Release: 31st July 2017
Format: BR / DVD / DGTL
Life is a terrifying sci-fi thriller about a team of scientists aboard the International Space Station whose mission of discovery turns to one of primal fear when they find a rapidly evolving life form that caused extinction on Mars, and now threatens the crew and all life on Earth.
If you want to know how Daniel Espinosa’s sci-fi horror, Life, will work out, then the first 5 minutes of the film will tell you everything you need to know. As a multitude of scientists float awkwardly around a glossy and grey tinted space station, they are sewn together by Ryan Reynolds’ endless banter and followed by an unnecessarily ostentatious single shot. Frustratingly, the meat of the scene is what should be a tense Gravity-infused moment outside the station in the unforgiving vacuum of space. The purpose of this scene is that Reynolds’ Rory Adams is out there with a mechanical arm trying to capture a swirling pod hurtling toward them. Yet for some unknown reason, we see very little of this or even experience a minutia of the tension, because Espinosa and his creative choices have us elsewhere. That is Life; a film that squanders every natural moment of tension in favour of showing off.
It would be unfair to say that Life is without its moments. The initial experimentations with the specimen known as ‘Calvin’ are rather engaging. Ariyon Bakare’s Hugh gets a decent character arc exploring the nature of physical disability, while the early body horror scenes have a genuine bite to them. You could even argue that in spite of the film’s B-movie quality, the strong cast play everything straight enough to bring it closer to Alien territory; making it a better film by proxy. There is also nothing wrong with the script or Espinsoa’s directing per se, but there is also very little about it that makes Life memorable.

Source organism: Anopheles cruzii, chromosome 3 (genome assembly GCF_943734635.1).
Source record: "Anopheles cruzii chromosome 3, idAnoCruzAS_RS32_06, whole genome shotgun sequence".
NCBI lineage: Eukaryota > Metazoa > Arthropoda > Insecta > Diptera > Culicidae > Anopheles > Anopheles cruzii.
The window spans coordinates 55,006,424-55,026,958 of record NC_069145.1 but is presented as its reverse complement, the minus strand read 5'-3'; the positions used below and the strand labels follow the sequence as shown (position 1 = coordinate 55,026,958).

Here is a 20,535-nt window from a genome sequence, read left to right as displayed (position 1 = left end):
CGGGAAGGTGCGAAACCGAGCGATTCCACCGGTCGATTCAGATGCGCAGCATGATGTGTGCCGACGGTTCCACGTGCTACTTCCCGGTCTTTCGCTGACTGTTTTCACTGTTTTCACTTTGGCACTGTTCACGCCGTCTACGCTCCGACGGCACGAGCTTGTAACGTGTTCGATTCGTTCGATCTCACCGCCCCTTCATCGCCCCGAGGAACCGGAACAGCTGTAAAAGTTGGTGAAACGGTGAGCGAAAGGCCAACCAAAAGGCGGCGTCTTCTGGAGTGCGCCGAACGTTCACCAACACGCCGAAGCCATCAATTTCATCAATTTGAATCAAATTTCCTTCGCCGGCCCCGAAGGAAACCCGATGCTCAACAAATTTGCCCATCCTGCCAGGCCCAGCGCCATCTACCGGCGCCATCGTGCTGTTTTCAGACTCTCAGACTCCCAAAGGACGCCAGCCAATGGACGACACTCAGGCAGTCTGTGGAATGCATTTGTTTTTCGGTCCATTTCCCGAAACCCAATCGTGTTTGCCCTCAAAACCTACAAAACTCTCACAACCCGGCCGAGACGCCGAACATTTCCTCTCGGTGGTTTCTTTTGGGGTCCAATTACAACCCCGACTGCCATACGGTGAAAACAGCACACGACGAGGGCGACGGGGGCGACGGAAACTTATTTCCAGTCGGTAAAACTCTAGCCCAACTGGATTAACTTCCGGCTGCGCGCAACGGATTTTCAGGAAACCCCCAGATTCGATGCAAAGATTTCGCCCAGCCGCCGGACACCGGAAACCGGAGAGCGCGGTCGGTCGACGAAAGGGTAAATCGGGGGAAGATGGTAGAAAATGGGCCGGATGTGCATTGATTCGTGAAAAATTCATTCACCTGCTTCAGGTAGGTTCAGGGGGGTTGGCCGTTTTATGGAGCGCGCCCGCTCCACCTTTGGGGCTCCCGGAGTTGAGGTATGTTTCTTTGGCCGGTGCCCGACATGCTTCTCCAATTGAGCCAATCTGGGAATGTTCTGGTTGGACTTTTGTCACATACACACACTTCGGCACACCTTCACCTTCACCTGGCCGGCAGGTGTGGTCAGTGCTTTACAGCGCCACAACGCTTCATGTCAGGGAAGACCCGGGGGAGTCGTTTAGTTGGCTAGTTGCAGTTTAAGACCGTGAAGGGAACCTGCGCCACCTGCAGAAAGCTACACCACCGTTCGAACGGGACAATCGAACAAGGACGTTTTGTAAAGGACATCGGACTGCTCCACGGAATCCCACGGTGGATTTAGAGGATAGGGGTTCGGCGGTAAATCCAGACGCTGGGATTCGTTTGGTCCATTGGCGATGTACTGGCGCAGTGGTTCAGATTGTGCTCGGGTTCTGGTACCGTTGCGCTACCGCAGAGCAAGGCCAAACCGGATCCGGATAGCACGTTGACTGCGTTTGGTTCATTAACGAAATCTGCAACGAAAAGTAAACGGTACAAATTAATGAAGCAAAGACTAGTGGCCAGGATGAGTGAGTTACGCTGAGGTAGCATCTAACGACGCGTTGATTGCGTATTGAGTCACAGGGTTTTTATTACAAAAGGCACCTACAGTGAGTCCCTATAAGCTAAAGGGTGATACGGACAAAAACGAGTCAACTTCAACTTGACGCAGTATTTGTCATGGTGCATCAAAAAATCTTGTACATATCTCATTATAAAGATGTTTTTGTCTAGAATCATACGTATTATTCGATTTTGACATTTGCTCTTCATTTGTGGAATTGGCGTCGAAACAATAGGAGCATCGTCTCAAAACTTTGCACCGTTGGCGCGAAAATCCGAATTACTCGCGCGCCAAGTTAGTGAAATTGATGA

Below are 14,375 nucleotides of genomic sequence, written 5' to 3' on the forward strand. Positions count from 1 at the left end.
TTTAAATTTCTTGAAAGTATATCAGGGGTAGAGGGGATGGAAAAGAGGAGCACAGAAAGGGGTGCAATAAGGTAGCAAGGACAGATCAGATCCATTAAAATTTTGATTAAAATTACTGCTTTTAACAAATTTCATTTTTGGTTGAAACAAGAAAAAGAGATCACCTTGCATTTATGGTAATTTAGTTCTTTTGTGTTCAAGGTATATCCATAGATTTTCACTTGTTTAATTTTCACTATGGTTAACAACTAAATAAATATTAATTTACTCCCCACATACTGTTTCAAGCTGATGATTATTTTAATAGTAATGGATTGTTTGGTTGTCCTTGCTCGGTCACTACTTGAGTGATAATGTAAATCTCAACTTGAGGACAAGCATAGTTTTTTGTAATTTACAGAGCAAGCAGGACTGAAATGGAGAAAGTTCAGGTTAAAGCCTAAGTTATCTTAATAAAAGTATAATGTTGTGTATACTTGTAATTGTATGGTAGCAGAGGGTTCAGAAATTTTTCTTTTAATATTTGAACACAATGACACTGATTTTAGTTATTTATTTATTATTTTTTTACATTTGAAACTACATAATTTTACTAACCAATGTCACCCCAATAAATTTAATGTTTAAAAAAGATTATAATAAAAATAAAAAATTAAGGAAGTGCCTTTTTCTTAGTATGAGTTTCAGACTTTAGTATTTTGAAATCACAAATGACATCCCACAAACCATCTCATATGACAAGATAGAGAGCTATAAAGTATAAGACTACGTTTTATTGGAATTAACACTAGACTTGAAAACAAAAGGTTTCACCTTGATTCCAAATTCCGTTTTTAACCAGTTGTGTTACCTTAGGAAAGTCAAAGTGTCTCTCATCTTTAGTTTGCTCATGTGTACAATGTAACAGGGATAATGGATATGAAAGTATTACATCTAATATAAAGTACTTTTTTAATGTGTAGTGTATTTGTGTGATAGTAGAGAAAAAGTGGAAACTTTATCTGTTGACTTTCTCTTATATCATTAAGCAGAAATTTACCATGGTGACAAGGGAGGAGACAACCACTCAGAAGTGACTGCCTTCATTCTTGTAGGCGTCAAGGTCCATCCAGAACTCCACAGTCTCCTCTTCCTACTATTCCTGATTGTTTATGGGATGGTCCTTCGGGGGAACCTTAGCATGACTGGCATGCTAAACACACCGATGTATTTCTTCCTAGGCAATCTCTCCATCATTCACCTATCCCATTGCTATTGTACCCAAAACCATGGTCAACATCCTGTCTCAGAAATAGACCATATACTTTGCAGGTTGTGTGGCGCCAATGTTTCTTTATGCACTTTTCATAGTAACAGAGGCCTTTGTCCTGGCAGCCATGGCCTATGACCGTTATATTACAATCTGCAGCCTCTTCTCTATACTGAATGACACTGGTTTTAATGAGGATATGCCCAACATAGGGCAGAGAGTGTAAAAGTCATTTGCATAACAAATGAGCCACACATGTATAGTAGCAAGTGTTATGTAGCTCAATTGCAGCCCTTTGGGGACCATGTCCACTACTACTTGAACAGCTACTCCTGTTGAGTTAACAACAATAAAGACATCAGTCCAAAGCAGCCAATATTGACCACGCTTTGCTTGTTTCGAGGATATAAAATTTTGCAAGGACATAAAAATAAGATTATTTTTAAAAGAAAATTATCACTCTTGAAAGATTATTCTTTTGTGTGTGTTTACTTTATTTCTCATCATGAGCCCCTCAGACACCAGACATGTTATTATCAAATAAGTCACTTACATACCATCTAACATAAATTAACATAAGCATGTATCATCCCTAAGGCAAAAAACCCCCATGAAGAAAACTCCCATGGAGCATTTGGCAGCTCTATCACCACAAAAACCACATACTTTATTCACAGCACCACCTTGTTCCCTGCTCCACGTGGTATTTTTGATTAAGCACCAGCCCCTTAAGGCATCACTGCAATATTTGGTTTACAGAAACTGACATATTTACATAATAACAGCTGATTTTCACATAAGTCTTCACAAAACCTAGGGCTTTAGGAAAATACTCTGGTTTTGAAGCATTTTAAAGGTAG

One of the main reasons Life fails to resonate may also have something to do with how poorly the parasitical space horror sub genre has been handled ever since John Hurt first inhaled a Xenomorph embryo. In recent years the likes of Apollo 18, The Last Days on Mars, Pandorum and the ever-so-pointless remake of John Carpenter’s masterpiece The Thing, have caused genre fatigue. Life does almost nothing to overcome the pratfalls that so many before have experienced. This leaves a definite sense that the film was either much better on paper, or just a lazy re-hash of existing conventions; oh, but with the twist that these ‘scientists’ are supposed to be smart people.
As the film starts to lose any sense of self worth, it spirals in to a confusing and tense free example of filmmaking gone awry. The final scene is as predictable as bank holiday rain, and Calvin’s evolution into a Transformer-like octo-snake is a distraction rather than genuine fear mongering. Life could have been a great film, but instead it is merely average. A Metacritic score of 54, then, seems just about right.
Film Grade: C-
Ever wanted to see astronauts argue about ‘tang’, then head on over to the Deleted Scenes. If not then, you have a brief look at the Zero G effects, a look at how scientifically ‘accurate’ Calvin is – complete with talking heads from genuine scientists! and Claustrophobic Terror; an ode to how great the film’s script was, that also functions as an EPK for the film as a whole.
The Astronaut Diaries are glorified TV spots that offer some character backgrounds.
Special Features Grade: C-
The limited number of thrills and spills are severely outweighed by slowly decomposing plot.
Overall Grade: C-